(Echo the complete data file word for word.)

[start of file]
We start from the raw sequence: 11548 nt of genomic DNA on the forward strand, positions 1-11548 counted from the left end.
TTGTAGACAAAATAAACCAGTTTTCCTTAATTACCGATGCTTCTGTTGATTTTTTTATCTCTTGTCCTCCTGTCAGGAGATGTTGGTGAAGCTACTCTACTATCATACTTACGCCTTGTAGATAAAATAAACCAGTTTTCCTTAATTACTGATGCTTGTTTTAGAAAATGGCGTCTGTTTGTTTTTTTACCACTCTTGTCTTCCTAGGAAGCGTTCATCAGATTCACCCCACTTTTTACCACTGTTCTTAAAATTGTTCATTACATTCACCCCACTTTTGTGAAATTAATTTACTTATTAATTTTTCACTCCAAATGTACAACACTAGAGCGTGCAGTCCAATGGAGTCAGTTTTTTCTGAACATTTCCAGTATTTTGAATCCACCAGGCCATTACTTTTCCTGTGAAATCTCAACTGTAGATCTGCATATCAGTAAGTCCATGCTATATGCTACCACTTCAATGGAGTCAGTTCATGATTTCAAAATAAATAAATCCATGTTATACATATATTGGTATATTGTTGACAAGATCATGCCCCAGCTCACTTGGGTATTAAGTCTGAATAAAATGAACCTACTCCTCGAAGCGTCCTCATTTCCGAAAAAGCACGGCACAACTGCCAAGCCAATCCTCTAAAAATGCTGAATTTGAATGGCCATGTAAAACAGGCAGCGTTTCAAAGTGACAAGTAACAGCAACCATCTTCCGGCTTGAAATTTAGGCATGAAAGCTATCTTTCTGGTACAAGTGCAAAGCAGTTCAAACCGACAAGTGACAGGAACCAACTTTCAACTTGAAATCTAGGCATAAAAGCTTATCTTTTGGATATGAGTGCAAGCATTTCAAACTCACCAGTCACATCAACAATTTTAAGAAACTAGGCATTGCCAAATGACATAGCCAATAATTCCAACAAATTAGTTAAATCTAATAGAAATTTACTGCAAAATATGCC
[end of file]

We start from the raw sequence: 11548 nt of genomic DNA on the forward strand, positions 1-11548 counted from the left end.
TTGTAGACAAAATAAACCAGTTTTCCTTAATTACCGATGCTTCTGTTGATTTTTTTATCTCTTGTCCTCCTGTCAGGAGATGTTGGTGAAGCTACTCTACTATCATACTTACGCCTTGTAGATAAAATAAACCAGTTTTCCTTAATTACTGATGCTTGTTTTAGAAAATGGCGTCTGTTTGTTTTTTTACCACTCTTGTCTTCCTAGGAAGCGTTCATCAGATTCACCCCACTTTTTACCACTGTTCTTAAAATTGTTCATTACATTCACCCCACTTTTGTGAAATTAATTTACTTATTAATTTTTCACTCCAAATGTACAACACTAGAGCGTGCAGTCCAATGGAGTCAGTTTTTTCTGAACATTTCCAGTATTTTGAATCCACCAGGCCATTACTTTTCCTGTGAAATCTCAACTGTAGATCTGCATATCAGTAAGTCCATGCTATATGCTACCACTTCAATGGAGTCAGTTCATGATTTCAAAATAAATAAATCCATGTTATACATATATTGGTATATTGTTGACAAGATCATGCCCCAGCTCACTTGGGTATTAAGTCTGAATAAAATGAACCTACTCCTCGAAGCGTCCTCATTTCCGAAAAAGCACGGCACAACTGCCAAGCCAATCCTCTAAAAATGCTGAATTTGAATGGCCATGTAAAACAGGCAGCGTTTCAAAGTGACAAGTAACAGCAACCATCTTCCGGCTTGAAATTTAGGCATGAAAGCTATCTTTCTGGTACAAGTGCAAAGCAGTTCAAACCGACAAGTGACAGGAACCAACTTTCAACTTGAAATCTAGGCATAAAAGCTTATCTTTTGGATATGAGTGCAAGCATTTCAAACTCACCAGTCACATCAACAATTTTAAGAAACTAGGCATTGCCAAATGACATAGCCAATAATTCCAACAAATTAGTTAAATCTAATAGAAATTTACTGCAAAATATGCC